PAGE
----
Most Januarys, Gibson, Dunn & Crutcher partner Theodore Olson gives the firm’s freshest hires a speech that he calls “How to Fail.” One sure way, he tells them, is always to swim with the current. “Sheep, lemmings and dead fish all learn to head in the same direction at the same time,” he warned in a recent version of his talk. The message is clear: Don’t be afraid to think for yourself and make your own path.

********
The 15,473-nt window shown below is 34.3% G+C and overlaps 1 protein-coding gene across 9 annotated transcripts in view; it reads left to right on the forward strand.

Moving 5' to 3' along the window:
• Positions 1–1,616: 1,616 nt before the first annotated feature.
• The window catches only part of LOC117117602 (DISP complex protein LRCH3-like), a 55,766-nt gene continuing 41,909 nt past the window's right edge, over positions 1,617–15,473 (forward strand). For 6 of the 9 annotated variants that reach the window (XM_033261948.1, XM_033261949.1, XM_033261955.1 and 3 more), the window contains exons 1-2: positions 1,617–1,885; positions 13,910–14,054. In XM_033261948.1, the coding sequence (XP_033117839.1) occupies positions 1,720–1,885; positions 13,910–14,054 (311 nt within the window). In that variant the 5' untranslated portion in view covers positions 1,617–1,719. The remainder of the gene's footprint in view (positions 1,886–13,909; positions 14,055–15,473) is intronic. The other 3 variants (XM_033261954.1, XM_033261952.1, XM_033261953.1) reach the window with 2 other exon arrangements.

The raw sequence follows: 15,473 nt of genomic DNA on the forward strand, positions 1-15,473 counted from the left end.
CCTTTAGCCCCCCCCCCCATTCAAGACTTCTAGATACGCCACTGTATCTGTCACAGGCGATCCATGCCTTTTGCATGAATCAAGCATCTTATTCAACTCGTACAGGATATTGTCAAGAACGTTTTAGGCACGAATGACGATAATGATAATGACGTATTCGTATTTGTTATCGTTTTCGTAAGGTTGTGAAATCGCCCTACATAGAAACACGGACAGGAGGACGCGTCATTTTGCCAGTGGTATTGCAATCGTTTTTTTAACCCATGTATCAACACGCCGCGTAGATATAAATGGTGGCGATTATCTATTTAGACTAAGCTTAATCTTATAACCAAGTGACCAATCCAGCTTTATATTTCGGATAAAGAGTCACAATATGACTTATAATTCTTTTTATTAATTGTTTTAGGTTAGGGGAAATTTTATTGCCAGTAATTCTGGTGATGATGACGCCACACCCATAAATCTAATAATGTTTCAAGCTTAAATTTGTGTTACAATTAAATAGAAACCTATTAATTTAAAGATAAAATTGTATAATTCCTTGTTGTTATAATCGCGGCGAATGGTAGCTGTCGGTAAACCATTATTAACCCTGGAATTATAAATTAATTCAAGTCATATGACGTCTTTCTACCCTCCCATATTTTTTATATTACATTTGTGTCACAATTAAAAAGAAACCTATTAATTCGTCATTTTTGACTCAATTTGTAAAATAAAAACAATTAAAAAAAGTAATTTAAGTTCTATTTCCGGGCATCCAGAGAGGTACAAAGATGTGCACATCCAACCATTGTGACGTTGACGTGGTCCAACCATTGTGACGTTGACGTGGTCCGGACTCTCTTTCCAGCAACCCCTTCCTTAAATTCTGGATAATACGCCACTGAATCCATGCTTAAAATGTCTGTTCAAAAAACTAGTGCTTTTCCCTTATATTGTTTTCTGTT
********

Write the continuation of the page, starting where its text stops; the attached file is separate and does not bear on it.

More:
His bromide has become a market strategy and a hallmark for the firm’s practice. Time and again in 2008-09, blue-chip clients in desperate straits have turned to Gibson Dunn lawyers to get them out of trouble at every stage, from subpoena to summary judgment to U.S. Supreme Court final appeal. The litany is breathtaking: helping Dole Food Company, Inc., end a costly war of attrition with Nicaraguan plaintiffs, and uncovering a nasty pattern of fraud in the process; beating back massive, reputation-gutting employment class actions for Wal-Mart Stores, Inc., and United Parcel Service, Inc.; persuading the Supreme Court, on behalf of a teetering West Virginia mine owner, that a state judge must recuse himself if he took money from one of the parties in his last campaign — a now obvious point that was in the couldn’t-be-done category two years ago. “I call them lifeboat lawyers, because our careers depend on them,” says Wal-Mart executive vice president and former general counsel Thomas Mars. For those rescues, and a broader record of excellent work for hard-pressed clients, The American Lawyer names the firm its Litigation Department of the Year.

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